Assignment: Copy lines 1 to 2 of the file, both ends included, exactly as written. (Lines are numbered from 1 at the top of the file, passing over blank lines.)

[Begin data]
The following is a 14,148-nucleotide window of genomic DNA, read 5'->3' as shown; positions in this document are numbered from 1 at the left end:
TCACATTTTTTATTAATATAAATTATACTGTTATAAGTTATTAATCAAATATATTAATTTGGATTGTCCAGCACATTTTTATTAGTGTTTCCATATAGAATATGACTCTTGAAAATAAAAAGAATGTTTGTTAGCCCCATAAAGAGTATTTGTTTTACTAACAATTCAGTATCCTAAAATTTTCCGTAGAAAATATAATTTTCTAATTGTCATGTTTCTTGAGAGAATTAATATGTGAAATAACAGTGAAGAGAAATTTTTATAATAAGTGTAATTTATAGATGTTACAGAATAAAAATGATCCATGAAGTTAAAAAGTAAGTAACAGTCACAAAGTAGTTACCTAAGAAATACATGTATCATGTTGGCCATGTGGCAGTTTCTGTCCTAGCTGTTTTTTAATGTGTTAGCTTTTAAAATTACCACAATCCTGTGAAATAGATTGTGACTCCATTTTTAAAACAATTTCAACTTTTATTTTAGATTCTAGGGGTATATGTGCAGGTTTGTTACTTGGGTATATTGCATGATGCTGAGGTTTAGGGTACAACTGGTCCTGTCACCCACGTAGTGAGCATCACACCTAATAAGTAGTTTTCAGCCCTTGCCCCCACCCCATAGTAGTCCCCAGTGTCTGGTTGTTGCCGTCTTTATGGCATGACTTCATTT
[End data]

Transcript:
The following is a 14,148-nucleotide window of genomic DNA, read 5'->3' as shown; positions in this document are numbered from 1 at the left end:
TCACATTTTTTATTAATATAAATTATACTGTTATAAGTTATTAATCAAATATATTAATTTGGATTGTCCAGCACATTTTTATTAGTGTTTCCATATAGAATATGACTCTTGAAAATAAAAAGAATGTTTGTTAGCCCCATAAAGAGTATTTGTTTTACTAACAATTCAGTATCCTAAAATTTTCCGTAGAAAATATAATTTTCTAATTGTCATGTTTCTTGAGAGAATTAATATGTGAAATAACAGTGAAGAGAAATTTTTATAATAAGTGTAATTTATAGATGTTACAGAATAAAAATGATCCATGAAGTTAAAAAGTAAGTAACAGTCACAAAGTAGTTACCTAAGAAATACATGTATCATGTTGGCCATGTGGCAGTTTCTGTCCTAGCTGTTTTTTAATGTGTTAGCTTTTAAAATTACCACAATCCTGTGAAATAGATTGTGACTCCATTTTTAAAACAATTTCAACTTTTATTTTAGATTCTAGGGGTATATGTGCAGGTTTGTTACTTGGGTATATTGCATGATGCTGAGGTTTAGGGTACAACTGGTCCTGTCACCCACGTAGTGAGCATCACACCTAATAAGTAGTTTTCAGCCCTTGCCCCCACCCCATAGTAGTCCCCAGTGTCTGGTTGTTGCCGTCTTTATGGCATGACTTCATTT